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Notebook: Arena calm; Donovan debuts

By Matthew James Weeks, USA TODAY

WASHINGTON As U.S. men's soccer coach Bruce Arena softly answered media questions about his team's 3-2 loss to Honduras on Saturday at RFK Stadium, he calmly and repeatedly insisted that bumps on the road to qualification for the 2002 World Cup are to be expected. "We'll be fine," said Arena. "This is not an easy ride and we didn't expect it to be smooth. As you enter this competition, one has to believe that you need to play nine or 10 games before you qualify."

Saturday's game is the first time the U.S. has dropped a World Cup qualification match at home in 16 years a streak that spanned 19 matches (14-0-5) and began after a 1-0 loss to Costa Rica on May 31, 1985.

The loss to Honduras is also the second in a row for the hobbled Americans (4-2-1) in the grueling 10-game, six-country CONCACAF region qualifying round. The top three teams advance to next year's event in Japan/South Korea.

The Americans (13 points) are second in the region behind Costa Rica (16), which beat last-place Trinidad & Tobago on Saturday afternoon.

The national team, which was missing regular starters Claudio Reyna, Brian McBride, Josh Wolff and Clint Mathis because of injuries, doesn't have much time to collect itself. Next up for the U.S. is an important match against host Costa Rica on Wednesday.

"They are a very good team and very similar to Honduras, as far as strengths and weaknesses," Arena said.

Penalty kick haunts Stewart: Veteran midfielder Earnie Stewart put the U.S. ahead with his first goal in the 7th minute. And he tried to resuscitate the Americans with a second score in the 84th.

But a wasted opportunity to put the national team ahead at halftime is what Stewart will remember most.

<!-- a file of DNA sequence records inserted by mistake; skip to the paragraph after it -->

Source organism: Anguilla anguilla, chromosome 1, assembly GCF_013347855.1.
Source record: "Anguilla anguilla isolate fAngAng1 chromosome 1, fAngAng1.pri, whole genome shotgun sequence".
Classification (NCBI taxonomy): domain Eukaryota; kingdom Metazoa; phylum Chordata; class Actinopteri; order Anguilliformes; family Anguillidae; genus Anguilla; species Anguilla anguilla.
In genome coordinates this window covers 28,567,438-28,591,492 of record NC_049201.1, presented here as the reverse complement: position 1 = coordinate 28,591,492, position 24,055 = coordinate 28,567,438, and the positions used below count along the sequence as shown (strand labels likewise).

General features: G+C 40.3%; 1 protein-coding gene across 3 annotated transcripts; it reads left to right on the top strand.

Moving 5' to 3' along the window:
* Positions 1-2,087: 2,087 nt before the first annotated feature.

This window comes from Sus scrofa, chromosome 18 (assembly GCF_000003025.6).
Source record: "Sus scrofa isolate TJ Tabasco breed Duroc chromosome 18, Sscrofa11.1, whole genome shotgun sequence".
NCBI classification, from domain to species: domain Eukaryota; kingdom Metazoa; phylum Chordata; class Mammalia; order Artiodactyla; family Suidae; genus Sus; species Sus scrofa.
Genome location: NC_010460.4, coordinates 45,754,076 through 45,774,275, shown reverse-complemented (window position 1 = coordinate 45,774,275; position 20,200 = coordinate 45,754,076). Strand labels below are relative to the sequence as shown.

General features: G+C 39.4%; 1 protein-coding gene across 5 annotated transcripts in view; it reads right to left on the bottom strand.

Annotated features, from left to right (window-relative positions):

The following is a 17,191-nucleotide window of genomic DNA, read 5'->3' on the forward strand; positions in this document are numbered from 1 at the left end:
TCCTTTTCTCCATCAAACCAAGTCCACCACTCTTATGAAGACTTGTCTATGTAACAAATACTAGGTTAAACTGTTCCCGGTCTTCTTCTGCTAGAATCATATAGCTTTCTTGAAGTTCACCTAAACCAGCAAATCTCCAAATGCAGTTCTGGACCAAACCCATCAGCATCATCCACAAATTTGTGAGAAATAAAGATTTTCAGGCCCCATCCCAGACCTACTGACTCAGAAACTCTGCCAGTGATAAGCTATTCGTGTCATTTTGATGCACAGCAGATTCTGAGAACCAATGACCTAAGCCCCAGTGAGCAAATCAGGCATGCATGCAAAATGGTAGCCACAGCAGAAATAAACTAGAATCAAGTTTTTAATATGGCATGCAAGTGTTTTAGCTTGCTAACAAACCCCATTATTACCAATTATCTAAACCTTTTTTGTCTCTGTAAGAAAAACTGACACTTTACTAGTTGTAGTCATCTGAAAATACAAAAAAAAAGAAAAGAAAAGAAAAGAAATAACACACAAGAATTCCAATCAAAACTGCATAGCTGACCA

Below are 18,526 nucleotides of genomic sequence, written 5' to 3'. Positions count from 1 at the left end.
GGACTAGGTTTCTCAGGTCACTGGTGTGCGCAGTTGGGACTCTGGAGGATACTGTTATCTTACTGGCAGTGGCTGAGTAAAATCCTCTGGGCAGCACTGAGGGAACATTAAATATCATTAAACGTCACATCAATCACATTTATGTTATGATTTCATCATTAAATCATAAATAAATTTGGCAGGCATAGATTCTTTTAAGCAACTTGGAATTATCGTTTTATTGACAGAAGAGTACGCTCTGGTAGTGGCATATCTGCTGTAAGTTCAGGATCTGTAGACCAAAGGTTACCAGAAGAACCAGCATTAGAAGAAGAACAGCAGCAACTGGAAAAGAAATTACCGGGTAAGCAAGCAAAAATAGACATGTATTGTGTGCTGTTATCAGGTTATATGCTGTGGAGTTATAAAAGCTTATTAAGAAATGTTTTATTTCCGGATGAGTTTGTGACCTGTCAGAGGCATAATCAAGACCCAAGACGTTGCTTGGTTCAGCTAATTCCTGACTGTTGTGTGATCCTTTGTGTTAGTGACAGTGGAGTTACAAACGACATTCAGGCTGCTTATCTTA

With the score tied 1-1 in the 43rd minute, Stewart punched a penalty kick to the right side of the net. But Honduran goalie Noel Valladares read it perfectly. He lunged right and deflected the ball off his left hand as the many Honduran supporters in attendance roared in approval.

"I made up my mind to go to the left," a despondent Stewart said afterwards. "But I changed my mind.

"It was stupid."

Defense needs work: Saturday's loss was the first time the Americans allowed three goals in a home World Cup qualifier since a 3-3 tie with Mexico on Nov. 6, 1960. And the U.S. had allowed only two goals in their last nine qualifying matches entering the game.

Needless to say, Arena was not pleased with the performance of his defensive unit. He specifically pointed out David Regis.

"I do think that he broke down on a bunch of plays," Arena said. "I have to look at the tape, but he probably had a breakdown that led to every goal."

Honduras' first goal, which tied the match 1-1 in the 28th, was aided by a Regis miscue. The defender slipped while marking Carlos Pavon on the right side. Pavon quickly moved past Regis and made a unobstructed cross pass to a charging Milton Nunez, whose goal shook the national team's momentum.

Donovan makes first start in World Cup qualifier: When 19-year-old Landon Donovan trotted onto the field at RFK Stadium, a starter in a World Cup qualifier for the first time, the gifted forward for Major League Soccer's San Jose Earthquakes was awestruck by the enthusiasm generated from the crowd of 54,282 in the stands.

"Incredible," Donovan said. "Absolutely incredible. It was tremendous. I've never heard anything like it."

His debut was positive throughout the match. Donovan helped create Stewart's penalty kick in the 43rd when he shoved a pass to Jovan Kirovski, who was subsequently fouled inside the box. Donovan also excelled at one-touch passing and his speed created problems for the Honduran defenders on both sides of the field.

"At the end of the day, it's still another game," Donovan said. "But it was a great learning experience. I'll take a lot away from this game."

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